posted by AHIP
on August 14, 2018
The opioid epidemic has touched communities across the country as a major public health issue that our nation faces today. To combat this epidemic, it’s essential for the health care industry to think outside the box about how substance use disorders are treated and how to support recovery.
One such organization that is pursuing an innovative approach is Massachusetts-based Neighborhood Health Plan (NHP). NHP recently launched a first-of-its kind initiative to address the shortage of providers available to prescribe medication-assisted treatment (MAT). MAT has been shown to be effective as part of a comprehensive, evidence-based treatment and recovery strategy for substance use disorders.
NHP now provides financial incentives to enable more prescribers to become trained and certified to prescribe buprenorphine products, such as Suboxone. As part of this program, NHP reimburses network prescribers $1,000, to help offset the cost of the required training for obtaining their buprenorphine dispensing certification. In addition, if the prescriber treats at least 10 patients, NHP provides an additional $4,000 honorarium. These incentives will be offered to the first 50 applicants. NHP is the first health insurance provider in the nation to offer these incentives, which is the latest example of their holistic approach to dealing with substance use disorders.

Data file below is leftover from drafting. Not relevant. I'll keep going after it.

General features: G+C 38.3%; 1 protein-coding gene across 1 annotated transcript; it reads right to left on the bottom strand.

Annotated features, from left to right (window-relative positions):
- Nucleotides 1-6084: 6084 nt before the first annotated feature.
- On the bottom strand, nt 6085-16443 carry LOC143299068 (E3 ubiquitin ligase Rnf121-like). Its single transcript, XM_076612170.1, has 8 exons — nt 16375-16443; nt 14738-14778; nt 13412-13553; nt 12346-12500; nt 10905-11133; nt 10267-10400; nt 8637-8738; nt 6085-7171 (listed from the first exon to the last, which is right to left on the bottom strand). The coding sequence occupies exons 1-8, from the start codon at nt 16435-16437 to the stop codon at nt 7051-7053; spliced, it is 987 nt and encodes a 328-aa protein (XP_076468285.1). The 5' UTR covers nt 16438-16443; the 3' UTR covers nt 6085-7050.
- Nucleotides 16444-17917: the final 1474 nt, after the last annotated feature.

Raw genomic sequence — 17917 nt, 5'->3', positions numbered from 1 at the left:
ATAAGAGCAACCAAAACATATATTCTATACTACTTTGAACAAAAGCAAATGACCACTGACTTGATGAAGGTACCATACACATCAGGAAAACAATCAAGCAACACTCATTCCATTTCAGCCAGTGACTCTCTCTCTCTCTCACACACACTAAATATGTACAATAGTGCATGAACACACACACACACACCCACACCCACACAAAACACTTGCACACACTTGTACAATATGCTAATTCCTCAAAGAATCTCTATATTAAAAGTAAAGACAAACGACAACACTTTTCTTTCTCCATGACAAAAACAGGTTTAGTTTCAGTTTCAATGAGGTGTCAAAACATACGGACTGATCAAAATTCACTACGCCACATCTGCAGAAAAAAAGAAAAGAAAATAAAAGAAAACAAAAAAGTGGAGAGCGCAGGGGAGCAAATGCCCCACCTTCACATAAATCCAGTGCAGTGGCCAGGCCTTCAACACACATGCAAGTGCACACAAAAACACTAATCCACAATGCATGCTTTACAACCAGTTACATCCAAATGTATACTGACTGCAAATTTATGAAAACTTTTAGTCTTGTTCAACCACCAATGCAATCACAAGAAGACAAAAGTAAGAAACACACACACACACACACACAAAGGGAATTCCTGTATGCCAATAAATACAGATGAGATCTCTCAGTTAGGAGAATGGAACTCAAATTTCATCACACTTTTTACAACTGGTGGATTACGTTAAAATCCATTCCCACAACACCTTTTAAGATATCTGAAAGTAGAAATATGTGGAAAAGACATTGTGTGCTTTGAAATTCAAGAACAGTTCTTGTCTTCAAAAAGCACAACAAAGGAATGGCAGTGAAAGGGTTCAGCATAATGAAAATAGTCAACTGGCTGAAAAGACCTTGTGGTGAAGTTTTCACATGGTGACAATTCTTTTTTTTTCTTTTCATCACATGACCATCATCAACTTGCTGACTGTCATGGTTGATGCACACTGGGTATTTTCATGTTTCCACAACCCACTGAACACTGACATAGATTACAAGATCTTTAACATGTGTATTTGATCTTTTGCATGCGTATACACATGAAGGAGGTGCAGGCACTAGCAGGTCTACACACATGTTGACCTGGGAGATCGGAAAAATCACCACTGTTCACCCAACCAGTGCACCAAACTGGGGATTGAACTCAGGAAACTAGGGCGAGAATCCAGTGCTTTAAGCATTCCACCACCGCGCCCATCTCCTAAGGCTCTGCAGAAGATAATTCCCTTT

“To combat this epidemic, we need a customized approach that addresses the unique circumstances and needs of individuals wherever they are on the spectrum of addiction and recovery,” said Dr. Tony Dodek, NHP’s Chief Medical Officer.
In addition, NHP has no prior authorization requirements for Suboxone and the generic buprenorphine prescriptions and waives member copays for Narcan and the generic equivalent naloxone, used to revive those who have overdosed on opiates. To assist with long-term recovery, NHP is the first health insurance provider in the country to hire two specially trained and certified recovery coaches who work with at-risk patients to prevent life-threatening relapses.